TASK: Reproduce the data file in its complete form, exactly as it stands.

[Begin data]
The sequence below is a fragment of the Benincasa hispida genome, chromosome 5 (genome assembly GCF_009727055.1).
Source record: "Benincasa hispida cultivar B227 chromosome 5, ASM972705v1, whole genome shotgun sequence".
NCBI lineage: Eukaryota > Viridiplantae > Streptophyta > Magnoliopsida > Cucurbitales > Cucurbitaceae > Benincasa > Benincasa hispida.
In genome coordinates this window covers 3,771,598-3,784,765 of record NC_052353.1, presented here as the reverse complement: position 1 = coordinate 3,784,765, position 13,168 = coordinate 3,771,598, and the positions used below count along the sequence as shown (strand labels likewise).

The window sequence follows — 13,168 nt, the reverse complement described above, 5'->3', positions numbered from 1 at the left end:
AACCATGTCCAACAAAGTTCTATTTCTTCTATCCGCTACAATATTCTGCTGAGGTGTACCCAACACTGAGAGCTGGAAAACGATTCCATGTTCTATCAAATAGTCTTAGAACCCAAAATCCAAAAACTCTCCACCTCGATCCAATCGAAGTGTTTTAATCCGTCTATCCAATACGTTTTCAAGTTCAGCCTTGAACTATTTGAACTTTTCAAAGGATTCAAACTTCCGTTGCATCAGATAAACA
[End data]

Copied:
The sequence below is a fragment of the Benincasa hispida genome, chromosome 5 (genome assembly GCF_009727055.1).
Source record: "Benincasa hispida cultivar B227 chromosome 5, ASM972705v1, whole genome shotgun sequence".
NCBI lineage: Eukaryota > Viridiplantae > Streptophyta > Magnoliopsida > Cucurbitales > Cucurbitaceae > Benincasa > Benincasa hispida.
In genome coordinates this window covers 3,771,598-3,784,765 of record NC_052353.1, presented here as the reverse complement: position 1 = coordinate 3,784,765, position 13,168 = coordinate 3,771,598, and the positions used below count along the sequence as shown (strand labels likewise).

The window sequence follows — 13,168 nt, the reverse complement described above, 5'->3', positions numbered from 1 at the left end:
AACCATGTCCAACAAAGTTCTATTTCTTCTATCCGCTACAATATTCTGCTGAGGTGTACCCAACACTGAGAGCTGGAAAACGATTCCATGTTCTATCAAATAGTCTTAGAACCCAAAATCCAAAAACTCTCCACCTCGATCCAATCGAAGTGTTTTAATCCGTCTATCCAATACGTTTTCAAGTTCAGCCTTGAACTATTTGAACTTTTCAAAGGATTCAAACTTCCGTTGCATCAGATAAACA